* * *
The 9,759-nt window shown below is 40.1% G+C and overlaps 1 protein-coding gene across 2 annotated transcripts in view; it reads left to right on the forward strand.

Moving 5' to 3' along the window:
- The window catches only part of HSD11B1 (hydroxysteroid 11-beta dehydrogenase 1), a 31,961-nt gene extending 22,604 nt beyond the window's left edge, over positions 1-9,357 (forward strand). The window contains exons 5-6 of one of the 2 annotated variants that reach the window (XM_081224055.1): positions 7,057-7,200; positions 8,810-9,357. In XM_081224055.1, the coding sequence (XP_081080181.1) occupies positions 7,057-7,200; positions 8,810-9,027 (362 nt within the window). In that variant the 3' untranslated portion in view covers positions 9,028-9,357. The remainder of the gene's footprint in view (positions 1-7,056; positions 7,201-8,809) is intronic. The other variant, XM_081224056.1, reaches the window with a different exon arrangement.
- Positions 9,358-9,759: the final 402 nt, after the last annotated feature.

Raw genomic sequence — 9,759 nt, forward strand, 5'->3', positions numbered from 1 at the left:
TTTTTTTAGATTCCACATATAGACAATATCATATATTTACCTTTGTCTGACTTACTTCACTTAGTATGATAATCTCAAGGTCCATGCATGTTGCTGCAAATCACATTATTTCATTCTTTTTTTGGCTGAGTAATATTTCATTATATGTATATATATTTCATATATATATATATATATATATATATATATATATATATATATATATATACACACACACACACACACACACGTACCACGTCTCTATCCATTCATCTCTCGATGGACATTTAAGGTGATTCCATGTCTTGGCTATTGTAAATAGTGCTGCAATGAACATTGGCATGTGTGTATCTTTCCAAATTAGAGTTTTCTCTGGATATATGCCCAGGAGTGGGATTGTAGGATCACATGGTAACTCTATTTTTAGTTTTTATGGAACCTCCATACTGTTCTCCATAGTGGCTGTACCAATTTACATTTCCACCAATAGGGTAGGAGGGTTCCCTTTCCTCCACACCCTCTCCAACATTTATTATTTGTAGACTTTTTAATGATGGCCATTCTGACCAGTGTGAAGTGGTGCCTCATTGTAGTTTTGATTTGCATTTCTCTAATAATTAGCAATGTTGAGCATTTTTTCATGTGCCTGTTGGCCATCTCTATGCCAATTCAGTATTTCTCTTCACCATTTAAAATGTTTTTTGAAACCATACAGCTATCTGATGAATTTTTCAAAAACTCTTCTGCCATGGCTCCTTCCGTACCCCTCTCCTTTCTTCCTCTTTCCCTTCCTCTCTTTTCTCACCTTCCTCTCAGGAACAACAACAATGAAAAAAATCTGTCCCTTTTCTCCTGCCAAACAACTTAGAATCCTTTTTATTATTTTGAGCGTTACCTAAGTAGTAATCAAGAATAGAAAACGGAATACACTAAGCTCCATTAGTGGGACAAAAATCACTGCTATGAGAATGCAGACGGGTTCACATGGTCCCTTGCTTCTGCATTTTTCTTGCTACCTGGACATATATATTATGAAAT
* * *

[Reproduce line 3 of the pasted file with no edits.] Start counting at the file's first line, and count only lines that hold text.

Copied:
- The window catches only part of HSD11B1 (hydroxysteroid 11-beta dehydrogenase 1), a 31,961-nt gene extending 22,604 nt beyond the window's left edge, over positions 1-9,357 (forward strand). The window contains exons 5-6 of one of the 2 annotated variants that reach the window (XM_081224055.1): positions 7,057-7,200; positions 8,810-9,357. In XM_081224055.1, the coding sequence (XP_081080181.1) occupies positions 7,057-7,200; positions 8,810-9,027 (362 nt within the window). In that variant the 3' untranslated portion in view covers positions 9,028-9,357. The remainder of the gene's footprint in view (positions 1-7,056; positions 7,201-8,809) is intronic. The other variant, XM_081224056.1, reaches the window with a different exon arrangement.